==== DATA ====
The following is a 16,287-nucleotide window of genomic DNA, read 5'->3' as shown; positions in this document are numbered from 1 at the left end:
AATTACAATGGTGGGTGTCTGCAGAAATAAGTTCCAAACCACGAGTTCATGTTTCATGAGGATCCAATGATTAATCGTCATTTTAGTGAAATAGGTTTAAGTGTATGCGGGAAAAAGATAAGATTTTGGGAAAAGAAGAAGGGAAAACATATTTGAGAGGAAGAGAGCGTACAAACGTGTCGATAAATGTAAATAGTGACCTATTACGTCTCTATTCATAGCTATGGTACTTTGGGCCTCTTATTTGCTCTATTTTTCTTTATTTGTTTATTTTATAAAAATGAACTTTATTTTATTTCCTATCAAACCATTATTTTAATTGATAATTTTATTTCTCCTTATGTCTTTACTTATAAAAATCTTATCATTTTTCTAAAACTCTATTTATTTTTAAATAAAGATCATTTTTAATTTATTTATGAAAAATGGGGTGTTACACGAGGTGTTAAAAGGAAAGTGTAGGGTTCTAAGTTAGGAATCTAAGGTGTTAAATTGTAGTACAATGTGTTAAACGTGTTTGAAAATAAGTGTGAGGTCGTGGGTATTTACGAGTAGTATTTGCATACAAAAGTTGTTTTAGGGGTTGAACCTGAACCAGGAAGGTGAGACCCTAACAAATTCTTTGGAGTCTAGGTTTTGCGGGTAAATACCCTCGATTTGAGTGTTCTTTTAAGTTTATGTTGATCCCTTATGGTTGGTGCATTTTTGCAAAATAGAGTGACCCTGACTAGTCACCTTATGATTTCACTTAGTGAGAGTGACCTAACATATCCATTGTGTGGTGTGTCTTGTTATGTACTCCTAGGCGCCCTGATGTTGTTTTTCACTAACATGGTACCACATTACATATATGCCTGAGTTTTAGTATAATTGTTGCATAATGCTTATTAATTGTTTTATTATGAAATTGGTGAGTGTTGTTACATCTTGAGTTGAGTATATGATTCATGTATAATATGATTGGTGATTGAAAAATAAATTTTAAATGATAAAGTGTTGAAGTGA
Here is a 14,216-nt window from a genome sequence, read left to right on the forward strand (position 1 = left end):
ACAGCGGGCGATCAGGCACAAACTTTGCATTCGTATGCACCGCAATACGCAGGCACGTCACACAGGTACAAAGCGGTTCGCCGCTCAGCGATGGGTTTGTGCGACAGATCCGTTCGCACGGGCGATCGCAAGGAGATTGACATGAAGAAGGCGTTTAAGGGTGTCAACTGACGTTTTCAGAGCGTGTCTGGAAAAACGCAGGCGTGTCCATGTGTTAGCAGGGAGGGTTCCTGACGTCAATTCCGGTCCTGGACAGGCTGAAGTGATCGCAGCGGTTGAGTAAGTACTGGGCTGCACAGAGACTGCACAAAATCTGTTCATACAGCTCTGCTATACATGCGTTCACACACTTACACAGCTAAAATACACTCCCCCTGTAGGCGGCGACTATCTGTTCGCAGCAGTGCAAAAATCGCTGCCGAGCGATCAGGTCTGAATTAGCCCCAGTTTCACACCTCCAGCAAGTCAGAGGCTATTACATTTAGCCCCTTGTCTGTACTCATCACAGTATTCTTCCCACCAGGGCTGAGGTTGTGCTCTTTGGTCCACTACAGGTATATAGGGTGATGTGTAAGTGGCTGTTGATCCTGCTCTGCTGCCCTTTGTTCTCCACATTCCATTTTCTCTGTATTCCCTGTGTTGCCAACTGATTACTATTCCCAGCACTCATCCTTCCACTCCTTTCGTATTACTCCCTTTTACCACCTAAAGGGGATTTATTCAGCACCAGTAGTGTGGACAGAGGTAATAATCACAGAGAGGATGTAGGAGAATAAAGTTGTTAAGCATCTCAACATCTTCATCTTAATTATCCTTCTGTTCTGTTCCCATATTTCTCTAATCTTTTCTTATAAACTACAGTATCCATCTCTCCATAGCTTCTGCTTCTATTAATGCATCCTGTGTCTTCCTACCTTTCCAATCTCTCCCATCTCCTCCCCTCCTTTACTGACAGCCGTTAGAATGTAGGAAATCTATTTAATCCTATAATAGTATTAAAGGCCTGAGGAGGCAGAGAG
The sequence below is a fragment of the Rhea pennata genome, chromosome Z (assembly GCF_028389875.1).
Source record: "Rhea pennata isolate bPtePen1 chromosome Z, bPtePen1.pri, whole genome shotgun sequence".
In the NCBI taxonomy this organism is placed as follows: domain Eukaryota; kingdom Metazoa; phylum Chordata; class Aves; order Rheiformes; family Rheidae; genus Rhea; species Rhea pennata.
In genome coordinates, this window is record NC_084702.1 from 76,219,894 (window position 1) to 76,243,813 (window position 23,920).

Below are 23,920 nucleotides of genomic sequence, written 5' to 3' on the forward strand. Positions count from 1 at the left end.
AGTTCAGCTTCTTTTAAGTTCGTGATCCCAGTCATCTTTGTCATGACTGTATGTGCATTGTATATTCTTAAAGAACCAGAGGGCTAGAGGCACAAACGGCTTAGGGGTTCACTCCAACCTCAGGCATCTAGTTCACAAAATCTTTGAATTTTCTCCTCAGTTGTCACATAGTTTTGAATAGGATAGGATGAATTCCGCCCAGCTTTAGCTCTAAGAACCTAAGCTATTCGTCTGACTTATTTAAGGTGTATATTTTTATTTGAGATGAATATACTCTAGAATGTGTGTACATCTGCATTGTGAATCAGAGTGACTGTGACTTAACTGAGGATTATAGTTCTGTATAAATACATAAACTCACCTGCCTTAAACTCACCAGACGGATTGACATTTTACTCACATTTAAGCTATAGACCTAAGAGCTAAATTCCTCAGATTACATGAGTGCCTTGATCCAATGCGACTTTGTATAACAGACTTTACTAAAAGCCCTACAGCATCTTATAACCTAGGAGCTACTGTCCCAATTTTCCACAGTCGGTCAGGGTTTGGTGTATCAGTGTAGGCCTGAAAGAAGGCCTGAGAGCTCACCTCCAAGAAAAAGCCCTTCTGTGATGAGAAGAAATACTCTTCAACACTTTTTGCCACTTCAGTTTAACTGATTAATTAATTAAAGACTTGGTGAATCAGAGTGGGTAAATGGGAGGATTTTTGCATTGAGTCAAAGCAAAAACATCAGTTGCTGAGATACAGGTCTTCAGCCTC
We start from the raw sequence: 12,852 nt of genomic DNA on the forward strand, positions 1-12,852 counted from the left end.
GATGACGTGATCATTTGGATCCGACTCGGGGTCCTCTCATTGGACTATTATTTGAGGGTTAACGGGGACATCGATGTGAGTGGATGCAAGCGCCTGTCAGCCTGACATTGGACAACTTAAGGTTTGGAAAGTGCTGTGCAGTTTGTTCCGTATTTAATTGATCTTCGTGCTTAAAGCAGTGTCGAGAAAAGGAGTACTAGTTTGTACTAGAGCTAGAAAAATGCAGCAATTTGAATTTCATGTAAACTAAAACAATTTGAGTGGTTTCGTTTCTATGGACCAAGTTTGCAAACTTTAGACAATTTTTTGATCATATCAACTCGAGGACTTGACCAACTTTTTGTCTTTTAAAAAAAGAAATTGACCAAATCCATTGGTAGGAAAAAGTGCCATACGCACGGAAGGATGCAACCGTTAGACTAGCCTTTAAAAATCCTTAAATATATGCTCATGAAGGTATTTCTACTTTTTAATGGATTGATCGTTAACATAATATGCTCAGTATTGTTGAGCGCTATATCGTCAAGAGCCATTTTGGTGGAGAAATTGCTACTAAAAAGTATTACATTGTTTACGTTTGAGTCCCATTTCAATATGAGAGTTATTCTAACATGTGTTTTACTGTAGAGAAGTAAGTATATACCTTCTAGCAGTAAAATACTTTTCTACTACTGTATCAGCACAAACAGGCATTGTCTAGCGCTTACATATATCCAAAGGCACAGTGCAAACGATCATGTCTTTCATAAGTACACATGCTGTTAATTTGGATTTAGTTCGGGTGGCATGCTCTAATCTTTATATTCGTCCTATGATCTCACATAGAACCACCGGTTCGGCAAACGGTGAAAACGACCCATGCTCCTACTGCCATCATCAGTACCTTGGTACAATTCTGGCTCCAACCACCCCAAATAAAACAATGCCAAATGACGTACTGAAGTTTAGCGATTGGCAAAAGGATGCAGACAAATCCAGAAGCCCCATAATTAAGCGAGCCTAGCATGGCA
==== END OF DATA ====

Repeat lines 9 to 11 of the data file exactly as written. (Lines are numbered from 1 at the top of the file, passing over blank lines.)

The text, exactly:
Below are 23,920 nucleotides of genomic sequence, written 5' to 3' on the forward strand. Positions count from 1 at the left end.
AGTTCAGCTTCTTTTAAGTTCGTGATCCCAGTCATCTTTGTCATGACTGTATGTGCATTGTATATTCTTAAAGAACCAGAGGGCTAGAGGCACAAACGGCTTAGGGGTTCACTCCAACCTCAGGCATCTAGTTCACAAAATCTTTGAATTTTCTCCTCAGTTGTCACATAGTTTTGAATAGGATAGGATGAATTCCGCCCAGCTTTAGCTCTAAGAACCTAAGCTATTCGTCTGACTTATTTAAGGTGTATATTTTTATTTGAGATGAATATACTCTAGAATGTGTGTACATCTGCATTGTGAATCAGAGTGACTGTGACTTAACTGAGGATTATAGTTCTGTATAAATACATAAACTCACCTGCCTTAAACTCACCAGACGGATTGACATTTTACTCACATTTAAGCTATAGACCTAAGAGCTAAATTCCTCAGATTACATGAGTGCCTTGATCCAATGCGACTTTGTATAACAGACTTTACTAAAAGCCCTACAGCATCTTATAACCTAGGAGCTACTGTCCCAATTTTCCACAGTCGGTCAGGGTTTGGTGTATCAGTGTAGGCCTGAAAGAAGGCCTGAGAGCTCACCTCCAAGAAAAAGCCCTTCTGTGATGAGAAGAAATACTCTTCAACACTTTTTGCCACTTCAGTTTAACTGATTAATTAATTAAAGACTTGGTGAATCAGAGTGGGTAAATGGGAGGATTTTTGCATTGAGTCAAAGCAAAAACATCAGTTGCTGAGATACAGGTCTTCAGCCTC
We start from the raw sequence: 12,852 nt of genomic DNA on the forward strand, positions 1-12,852 counted from the left end.